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Skip to 0 minutes and 6 seconds I’m Dr. Melissa Salmon. I’m a senior research associate here in biological sciences at UEA. We’re working on enzymes that are added to animal feeds, and what we’re doing in the lab is we’re trying to improve these enzymes by improving their thermostability or their catalytic properties so that they’ll be more efficient. I started by doing biochemistry here at UEA, then I went on and did a PhD in biochemistry. After that I moved over to the John Innes centre where I work for five years as a research scientist before coming back to UEA to start my postdoc. And I’ve always been interested in working on enzymes and understanding how they work which is a fundamental part of biochemistry.

Skip to 1 minute and 3 seconds Biochemistry gives you a really wide range of skills and you can use these in many other different areas of biology, like molecular biology, microbiology, and some new emerging areas such as synthetic biology. And give this gives you a really good grounding to make an impact here. Natural products are produced mainly in plants, so plants have evolved and the ability to produce these compounds over millions of years, and this is to act as either attractants for pollinators so that they can reproduce or, to act as defence compounds - this is to - protect them against invading pathogens and diseases. And it’s mainly this property has been exploited by and the medicinal world in order to provide and medicines for humans.

Skip to 1 minute and 57 seconds Biochemistry uses such a wide range of techniques be this from genetics - understanding things at the DNA level to proteins - understanding how proteins are made and being able to purify them and then also being able to assay them - to test their activity, so that we can find novel activities. So it’s really a multidisciplinary approach that biochemists can provide to studying natural products in general. We use molecular biology techniques that’s looking at the sequence level to understand the specific amino acids that are involved in making these products. It’s at the biochemistry stage - that’s producing these enzymes, purifying them and then conducting assays in order to test their activity and to look at the products that they’re making.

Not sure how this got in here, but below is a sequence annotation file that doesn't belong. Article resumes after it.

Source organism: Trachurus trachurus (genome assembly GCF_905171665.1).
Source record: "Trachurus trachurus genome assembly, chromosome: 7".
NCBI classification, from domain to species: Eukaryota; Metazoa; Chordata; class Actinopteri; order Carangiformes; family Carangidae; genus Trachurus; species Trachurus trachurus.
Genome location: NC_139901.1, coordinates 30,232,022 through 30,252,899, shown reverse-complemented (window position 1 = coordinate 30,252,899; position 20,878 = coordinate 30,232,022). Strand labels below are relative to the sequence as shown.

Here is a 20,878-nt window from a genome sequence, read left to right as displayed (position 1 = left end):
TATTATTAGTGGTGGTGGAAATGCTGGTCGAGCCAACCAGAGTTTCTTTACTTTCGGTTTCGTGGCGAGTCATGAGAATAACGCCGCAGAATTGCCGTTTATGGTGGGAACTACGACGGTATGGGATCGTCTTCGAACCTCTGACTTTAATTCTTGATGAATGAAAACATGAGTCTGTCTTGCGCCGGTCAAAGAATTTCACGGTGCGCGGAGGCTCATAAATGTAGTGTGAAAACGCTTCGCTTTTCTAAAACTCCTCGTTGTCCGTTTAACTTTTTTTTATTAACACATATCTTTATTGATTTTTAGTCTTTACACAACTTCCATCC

Skip to 2 minutes and 54 seconds So I think as well as biochemistry synthetic biology is going to play a large role and this is in terms of understanding how the plants have evolved to make these natural products and the enzymes are involved, and if we can really understand this be able to manipulate them to make new products that aren’t found in nature, because plants can only make so many natural products. And if we can find new compounds that are not found in nature we might be able to treat some diseases that antibiotics aren’t able to treat currently.

Research and career focus: Dr Melissa Salmon - future developments in natural products

In our next film to focus on research careers, Dr Melissa Salmon discusses how biochemistry will play a key role in scientific developments in useful natural products (e.g. pharmaceuticals, foodstuffs) and synthetic biology over the next 20-50 years.

Dr Salmon works as a Postdoctoral Senior Researcher in the Earlham Institute on the Norwich Research Park. More details about current research undertaken in this institute can be found on this web site.

Did this account of Dr Melissa Salmon’s career so far give you any ideas for your own future? Add your thoughts to the comments.

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This video is from the free online course:

Biochemistry: the Molecules of Life

UEA (University of East Anglia)